While the term Wi-Fi 6 (aka 802.11.ax) has been hovering in the air for some time, its full specifications and official launch only came later last year. Given Wi-Fi’s prevalence in our daily life, it’s no surprise that the latest generation has garnered rapt attention at the CES this year. There’s already an abundance of compatible gadgets, and as hardware prices continue to drop, 2020 is expected to be a major turning point for Wi-Fi 6 adoption.
A primary upgrade of Wi-Fi 6 over its predecessors is the greatly enhanced overall network bandwidth (i.e. <9.6 Gbps). And, while ultra-HD video streaming might be the first thing that comes across your mind, the improved throughput indeed aims to address a more IoT-specific challenge – device co-existence. Rather than enabling a single device with lightning speed, Wi-Fi 6 targets to support a much larger number of endpoints per router concurrently – without compromising data throughput per device. To do so, the router employs multiple antennas, and the total used spectrum is divided into a much larger number of sub-channels for simultaneous data streams from multiple devices.
As with previous generations, Wi-Fi 6 will be the backbone of broadband IoT connectivity in home and enterprise networks. Simultaneously, by mitigating the congestion issue, the technology is poised to level up public Wi-Fi infrastructure and transform customer experience with new digital mobile services. In-car networks for infotainment and on-board diagnostics will be the most game-changing use case for Wi-Fi 6. Yet, the development is likely to take some more time.
4. Bluetooth 5.X
Built upon the Bluetooth Low Energy (BLE) specifications, Bluetooth 5.0 introduces a major leap in terms of throughput, speed and range. Previously, the use of BLE was limited to low throughput endpoints like beacons and wearable only. So, you would need the classic, power-hungry Bluetooth protocol for any forms of audio transmission. Today, Bluetooth 5.0 offers a highly energy-efficient option to stream audios and send large data files without quickly draining your device battery. If speed isn’t a top requirement, Bluetooth 5.0 also allows devices to communicate at low data rates in exchange for a much-improved range of up to 200 meters, making the technology ideal for next-gen smart home gadgets.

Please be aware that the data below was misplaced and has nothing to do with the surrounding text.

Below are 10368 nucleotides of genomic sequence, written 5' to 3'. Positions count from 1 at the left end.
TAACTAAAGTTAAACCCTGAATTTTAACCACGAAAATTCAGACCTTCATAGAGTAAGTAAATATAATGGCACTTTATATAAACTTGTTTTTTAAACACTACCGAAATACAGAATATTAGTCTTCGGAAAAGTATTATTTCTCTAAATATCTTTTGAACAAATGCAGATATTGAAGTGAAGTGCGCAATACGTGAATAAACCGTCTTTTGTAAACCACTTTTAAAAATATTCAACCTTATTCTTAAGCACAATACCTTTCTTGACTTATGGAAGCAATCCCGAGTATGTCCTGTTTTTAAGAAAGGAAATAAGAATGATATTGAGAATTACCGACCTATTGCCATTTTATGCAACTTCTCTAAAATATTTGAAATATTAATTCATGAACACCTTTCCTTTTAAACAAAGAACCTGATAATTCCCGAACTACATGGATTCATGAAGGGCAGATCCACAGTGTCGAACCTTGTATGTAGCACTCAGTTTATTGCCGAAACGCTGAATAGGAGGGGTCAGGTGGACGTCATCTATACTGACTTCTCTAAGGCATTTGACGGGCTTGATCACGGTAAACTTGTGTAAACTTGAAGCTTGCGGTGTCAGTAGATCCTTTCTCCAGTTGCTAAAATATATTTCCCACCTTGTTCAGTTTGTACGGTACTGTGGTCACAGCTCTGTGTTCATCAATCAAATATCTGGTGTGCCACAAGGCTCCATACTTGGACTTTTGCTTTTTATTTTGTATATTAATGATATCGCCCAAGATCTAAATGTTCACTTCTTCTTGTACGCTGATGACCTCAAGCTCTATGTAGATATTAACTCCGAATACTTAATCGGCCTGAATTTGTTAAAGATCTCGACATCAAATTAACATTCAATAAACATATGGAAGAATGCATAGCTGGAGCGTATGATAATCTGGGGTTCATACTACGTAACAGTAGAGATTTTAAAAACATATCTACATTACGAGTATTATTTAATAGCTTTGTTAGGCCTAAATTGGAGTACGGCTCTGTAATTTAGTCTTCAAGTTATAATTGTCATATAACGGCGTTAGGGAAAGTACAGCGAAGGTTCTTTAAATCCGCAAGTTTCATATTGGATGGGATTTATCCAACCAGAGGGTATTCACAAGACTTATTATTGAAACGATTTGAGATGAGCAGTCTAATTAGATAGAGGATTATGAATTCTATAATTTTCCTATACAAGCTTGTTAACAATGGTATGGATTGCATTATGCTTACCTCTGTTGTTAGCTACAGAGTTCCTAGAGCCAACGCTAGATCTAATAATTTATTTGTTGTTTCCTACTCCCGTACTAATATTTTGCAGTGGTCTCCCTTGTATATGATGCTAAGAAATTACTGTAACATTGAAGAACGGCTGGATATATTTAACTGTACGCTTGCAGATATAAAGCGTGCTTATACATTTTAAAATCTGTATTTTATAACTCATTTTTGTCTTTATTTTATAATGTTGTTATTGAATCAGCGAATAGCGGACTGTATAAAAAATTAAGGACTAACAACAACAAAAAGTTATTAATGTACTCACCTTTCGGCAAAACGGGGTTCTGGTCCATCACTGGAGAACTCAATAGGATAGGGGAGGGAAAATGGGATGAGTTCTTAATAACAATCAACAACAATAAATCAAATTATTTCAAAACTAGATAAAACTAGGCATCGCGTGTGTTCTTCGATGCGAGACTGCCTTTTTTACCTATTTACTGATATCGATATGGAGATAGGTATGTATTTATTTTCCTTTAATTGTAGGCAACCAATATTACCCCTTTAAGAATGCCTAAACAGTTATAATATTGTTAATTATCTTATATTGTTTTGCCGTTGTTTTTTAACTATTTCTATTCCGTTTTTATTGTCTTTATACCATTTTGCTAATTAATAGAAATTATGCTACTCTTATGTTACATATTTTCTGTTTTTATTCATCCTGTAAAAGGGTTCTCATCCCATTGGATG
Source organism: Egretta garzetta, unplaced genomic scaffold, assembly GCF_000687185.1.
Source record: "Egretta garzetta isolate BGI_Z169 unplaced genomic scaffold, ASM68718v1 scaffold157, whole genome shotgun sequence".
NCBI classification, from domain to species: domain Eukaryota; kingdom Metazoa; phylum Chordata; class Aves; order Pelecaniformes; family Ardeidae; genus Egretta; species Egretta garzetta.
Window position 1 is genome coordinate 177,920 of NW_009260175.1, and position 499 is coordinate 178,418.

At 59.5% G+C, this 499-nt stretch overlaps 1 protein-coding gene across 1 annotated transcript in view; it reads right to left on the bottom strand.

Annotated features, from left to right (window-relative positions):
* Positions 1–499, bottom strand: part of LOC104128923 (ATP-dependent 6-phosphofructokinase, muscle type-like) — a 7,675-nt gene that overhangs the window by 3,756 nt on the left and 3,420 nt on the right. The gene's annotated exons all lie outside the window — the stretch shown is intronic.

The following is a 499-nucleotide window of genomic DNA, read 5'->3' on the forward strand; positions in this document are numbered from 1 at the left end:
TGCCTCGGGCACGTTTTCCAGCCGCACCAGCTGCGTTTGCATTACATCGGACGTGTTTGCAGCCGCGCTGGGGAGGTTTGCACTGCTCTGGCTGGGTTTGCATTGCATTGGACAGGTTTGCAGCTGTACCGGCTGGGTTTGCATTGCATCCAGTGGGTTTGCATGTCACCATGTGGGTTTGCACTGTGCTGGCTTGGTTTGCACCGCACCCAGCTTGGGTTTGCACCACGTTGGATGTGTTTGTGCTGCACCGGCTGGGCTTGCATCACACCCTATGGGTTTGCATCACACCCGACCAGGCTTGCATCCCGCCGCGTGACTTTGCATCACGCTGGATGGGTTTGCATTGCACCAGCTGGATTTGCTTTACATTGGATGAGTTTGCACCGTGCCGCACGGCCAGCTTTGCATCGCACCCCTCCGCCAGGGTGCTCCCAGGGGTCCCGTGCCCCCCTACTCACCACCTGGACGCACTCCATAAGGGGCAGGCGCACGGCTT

Bluetooth 5.1 and, most recently, 5.2 are the two latest derivatives of the fifth Bluetooth generation. While not significantly different from Bluetooth 5.0, they offer compelling features for highly precise direction finding and indoor navigation services. The protocols employ innovative Angle-of-Arrival and Angle-of-Departure (AoD) techniques to enable sub-meter localization ability. On the other hand, the downside of these approaches lies in the complex and expensive hardware design of the fixed locator receivers or beacons as they require an array of antennas for signal reception or transmission.
Bluetooth 5 versions support the mesh-based architecture to enable extended range for indoor positioning systems and low-power industrial sensor networks. However, it’s worth noting that the mesh topology is inherently energy-intensive and when it comes to large-scale deployments of IoT connected devices, network planning and configuration can be a major undertaking.
Each of these IoT connectivity standards is likely to secure their place in the IoT world, and it’s up to you to decide which technology is the best fit for your digital solution and use cases. Often times, industrial and enterprise users will end up with a hybrid and constantly evolving architecture that incorporates multiple wireless technologies to fully harness the IoT potential. In this context, it’s paramount to devise a flexible, robust and backward-compatible wireless infrastructure that can seamlessly scale to meet your changing needs. And, this should be considered right from the outset of your IoT project.